By Scott Robertson
Tennessee’s legislative body in Nashville gets little love from the media in this end of the state. There are good reasons for that. Much of what the Tennessee State House and Senate have spent their time doing over the last couple of years has accomplished little more than provide grist for the FoxNews/MSNBC headline mill. Naming an official state gun, battling over whether the Bible should be the official State Book of Tennessee and the like are great issues for riling up the conservative and liberal bases, but do little to make the lives of average Tennesseans in any way better. As I have written in this space before, the “august body” has too many showponies and too few workhorses.
But all that having been said, I must be as profuse with my praise for what the state legislature does accomplish as I am with criticism for what it does not. So here’s to the Tennessee General Assembly for two items handled in its halls this year that will benefit the taxpayers of Washington County.
The first – passage of Senate Bill 1180, brought by Rusty Crowe – ends the county’s 25 years of wandering the wilderness of budgetary bureaucracy. The explanation of what the state has accomplished in this regard begins back in 1957, when the General Assembly passed a law requiring action by a full county commission to approve budget changes during the fiscal year. That law was put in place to ensure counties did not submit budgets they had no intent of following.
It only took 34 years, however, for the General Assembly to realize it had created a bureaucratic morass. Counties were being forced to waste time and money getting full commission approval for very minor changes. Government was supposed to be run like a business, the legislators said, but what business would make the Board of Directors vote every time a secretary needed to buy an unbudgeted $3 pack of Flair pens?
So in 1991, the General Assembly adopted new provisions for the amendment of county operating budgets. The state allowed county mayors to amend line items within a major category. Further, the state allowed budget committees to approve line item amendments.
This was all well and good, except for one thing. For reasons no one wants to talk about for fear of needlessly opening old political wounds, the 1991 provisions applied to all but one of the counties operating under the old law. Washington County, up until now, has been required to operate under the original 1957 statute.
Seeking to rectify this, the Washington County Commission had passed, without dissent, a resolution in October 2014 (Resolution 14-10-12) asking the legislature to bring the county in line with the 1991 provisions, but in April 2015, Representative Micah Van Huss pulled that bill, demanding the commission’s voice vote be replaced with a roll call vote. That couldn’t happen in time for the changes to go into effect in 2015.
So for 2016, the commission acceded and provided the legislature with its roll call vote (Resolution 14-10-12-A1). Passing by a tally of 20-5 at the December meeting, the resolution asked the state to treat Washington County like every other county. The state legislature got out of the way this year, so Washington County government will now be able to operate as efficiently as other counties. No longer will department heads have to ask the permission of the full commission to move $20 from the cleaning supplies budget to the mail budget in order to buy stamps.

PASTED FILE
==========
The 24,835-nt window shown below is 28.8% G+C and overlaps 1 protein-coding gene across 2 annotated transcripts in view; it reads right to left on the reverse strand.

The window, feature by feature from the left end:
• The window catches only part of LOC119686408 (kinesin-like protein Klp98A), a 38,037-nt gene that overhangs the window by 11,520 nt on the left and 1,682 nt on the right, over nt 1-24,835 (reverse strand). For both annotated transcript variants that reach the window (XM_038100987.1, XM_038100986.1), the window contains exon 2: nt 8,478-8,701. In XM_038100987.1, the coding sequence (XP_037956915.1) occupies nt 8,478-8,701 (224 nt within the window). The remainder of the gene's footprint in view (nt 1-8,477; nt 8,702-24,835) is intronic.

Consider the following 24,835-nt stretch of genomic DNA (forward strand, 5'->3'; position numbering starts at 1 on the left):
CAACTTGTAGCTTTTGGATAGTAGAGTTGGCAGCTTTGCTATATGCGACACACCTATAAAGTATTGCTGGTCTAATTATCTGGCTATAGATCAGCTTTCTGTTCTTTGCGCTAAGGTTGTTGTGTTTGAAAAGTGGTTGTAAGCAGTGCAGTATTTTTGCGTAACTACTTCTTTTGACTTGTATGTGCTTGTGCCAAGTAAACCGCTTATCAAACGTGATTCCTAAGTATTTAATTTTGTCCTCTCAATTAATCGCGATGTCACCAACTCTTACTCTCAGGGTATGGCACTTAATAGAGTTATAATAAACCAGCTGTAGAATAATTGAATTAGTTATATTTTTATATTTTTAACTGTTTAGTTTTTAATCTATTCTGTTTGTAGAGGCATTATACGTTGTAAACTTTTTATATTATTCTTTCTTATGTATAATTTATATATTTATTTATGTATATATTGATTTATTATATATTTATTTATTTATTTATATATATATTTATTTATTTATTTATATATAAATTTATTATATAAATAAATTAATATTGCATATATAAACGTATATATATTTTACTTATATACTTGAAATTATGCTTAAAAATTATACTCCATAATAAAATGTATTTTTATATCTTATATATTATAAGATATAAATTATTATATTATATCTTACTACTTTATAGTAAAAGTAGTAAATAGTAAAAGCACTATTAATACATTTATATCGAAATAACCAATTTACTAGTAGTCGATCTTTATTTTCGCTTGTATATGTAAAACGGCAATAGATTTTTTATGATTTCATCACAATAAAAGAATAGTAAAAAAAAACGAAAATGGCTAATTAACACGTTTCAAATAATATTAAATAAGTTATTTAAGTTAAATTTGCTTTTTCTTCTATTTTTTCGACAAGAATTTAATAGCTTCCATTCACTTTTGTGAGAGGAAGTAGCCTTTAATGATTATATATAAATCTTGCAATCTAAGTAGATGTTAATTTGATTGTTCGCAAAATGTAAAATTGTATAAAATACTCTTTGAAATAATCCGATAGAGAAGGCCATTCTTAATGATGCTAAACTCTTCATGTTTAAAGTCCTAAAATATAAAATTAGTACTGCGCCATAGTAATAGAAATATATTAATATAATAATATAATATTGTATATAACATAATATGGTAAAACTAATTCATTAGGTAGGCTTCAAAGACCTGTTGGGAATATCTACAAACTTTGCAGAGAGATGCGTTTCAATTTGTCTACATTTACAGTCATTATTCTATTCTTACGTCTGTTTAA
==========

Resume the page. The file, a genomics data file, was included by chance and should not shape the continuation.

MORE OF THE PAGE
The second matter is less about action of the legislature and more about the actions of one legislator. Tennessee Lt. Gov. Ron Ramsey, at the last minute, stepped in and ended an effort by the Office of the Comptroller of the Secretary of State to take over the annual audit process for Washington County (SB2653).
In one way, the situation is precisely the opposite of the previously mentioned kerfuffle. Currently, Washington County is one of very few counties engaging independent auditors rather than letting Nashville handle its audit. The county has used local accounting firm Blackburn, Childers and Steagall (BCS) to conduct its annual audits, literally for decades.
It might seem incongruous for the county to want to be treated like every other county on one issue, but be allowed to maintain its outlier status regarding another – until one sees what the county’s positions on the two issues have in common. The county wants to do its business in the most efficient way possible.
Were Washington County forced to take its audits to Nashville, the county would lose the consultations provided by BCS as part of its service package, as well as the benefit of years of institutional memory. Surprising as it may be, the comptroller’s office charges county governments for advice on how not to run afoul of the state’s own audit procedures. There’s a word that springs to mind to describe the state’s policy on this, and you play tennis with it.
Ramsey, in one of his final acts as Lt. Governor, got the comptroller’s office to back down. The end result is that the state will take less of Washington Countians’ money.
Ramsey has always said the best government is that which is smallest and closest to the people it represents. In taking this stand on the audit issue, the retiring Ramsey is departing office in the same way he governed – true to his principles and true to the citizens he serves. His service will be missed.